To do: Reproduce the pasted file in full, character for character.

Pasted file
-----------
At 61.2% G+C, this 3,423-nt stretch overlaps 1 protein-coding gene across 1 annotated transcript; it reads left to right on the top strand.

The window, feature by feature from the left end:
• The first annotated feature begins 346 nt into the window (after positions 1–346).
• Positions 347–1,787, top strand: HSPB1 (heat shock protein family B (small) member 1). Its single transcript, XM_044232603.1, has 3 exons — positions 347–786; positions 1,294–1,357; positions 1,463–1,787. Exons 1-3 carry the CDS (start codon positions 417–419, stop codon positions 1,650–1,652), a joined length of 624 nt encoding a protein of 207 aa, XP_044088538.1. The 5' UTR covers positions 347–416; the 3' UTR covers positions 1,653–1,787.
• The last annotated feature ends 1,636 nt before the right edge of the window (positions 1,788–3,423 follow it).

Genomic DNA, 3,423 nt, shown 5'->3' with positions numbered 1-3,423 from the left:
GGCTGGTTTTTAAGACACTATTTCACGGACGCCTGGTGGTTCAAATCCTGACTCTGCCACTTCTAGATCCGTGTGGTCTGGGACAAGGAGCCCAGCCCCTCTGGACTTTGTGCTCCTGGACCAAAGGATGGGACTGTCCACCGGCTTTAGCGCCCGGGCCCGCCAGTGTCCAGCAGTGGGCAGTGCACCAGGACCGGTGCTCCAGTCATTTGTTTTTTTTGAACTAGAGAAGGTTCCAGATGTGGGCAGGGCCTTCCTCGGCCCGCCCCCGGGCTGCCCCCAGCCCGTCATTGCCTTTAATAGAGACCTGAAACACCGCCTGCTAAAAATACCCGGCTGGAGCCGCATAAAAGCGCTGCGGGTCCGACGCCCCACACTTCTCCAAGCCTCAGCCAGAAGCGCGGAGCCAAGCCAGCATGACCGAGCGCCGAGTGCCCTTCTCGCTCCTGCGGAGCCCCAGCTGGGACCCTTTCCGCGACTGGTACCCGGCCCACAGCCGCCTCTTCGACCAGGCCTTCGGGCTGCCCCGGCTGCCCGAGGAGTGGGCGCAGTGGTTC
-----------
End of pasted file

At 61.2% G+C, this 3,423-nt stretch overlaps 1 protein-coding gene across 1 annotated transcript; it reads left to right on the top strand.

The window, feature by feature from the left end:
• The first annotated feature begins 346 nt into the window (after positions 1–346).
• Positions 347–1,787, top strand: HSPB1 (heat shock protein family B (small) member 1). Its single transcript, XM_044232603.1, has 3 exons — positions 347–786; positions 1,294–1,357; positions 1,463–1,787. Exons 1-3 carry the CDS (start codon positions 417–419, stop codon positions 1,650–1,652), a joined length of 624 nt encoding a protein of 207 aa, XP_044088538.1. The 5' UTR covers positions 347–416; the 3' UTR covers positions 1,653–1,787.
• The last annotated feature ends 1,636 nt before the right edge of the window (positions 1,788–3,423 follow it).

Genomic DNA, 3,423 nt, shown 5'->3' with positions numbered 1-3,423 from the left:
GGCTGGTTTTTAAGACACTATTTCACGGACGCCTGGTGGTTCAAATCCTGACTCTGCCACTTCTAGATCCGTGTGGTCTGGGACAAGGAGCCCAGCCCCTCTGGACTTTGTGCTCCTGGACCAAAGGATGGGACTGTCCACCGGCTTTAGCGCCCGGGCCCGCCAGTGTCCAGCAGTGGGCAGTGCACCAGGACCGGTGCTCCAGTCATTTGTTTTTTTTGAACTAGAGAAGGTTCCAGATGTGGGCAGGGCCTTCCTCGGCCCGCCCCCGGGCTGCCCCCAGCCCGTCATTGCCTTTAATAGAGACCTGAAACACCGCCTGCTAAAAATACCCGGCTGGAGCCGCATAAAAGCGCTGCGGGTCCGACGCCCCACACTTCTCCAAGCCTCAGCCAGAAGCGCGGAGCCAAGCCAGCATGACCGAGCGCCGAGTGCCCTTCTCGCTCCTGCGGAGCCCCAGCTGGGACCCTTTCCGCGACTGGTACCCGGCCCACAGCCGCCTCTTCGACCAGGCCTTCGGGCTGCCCCGGCTGCCCGAGGAGTGGGCGCAGTGGTTC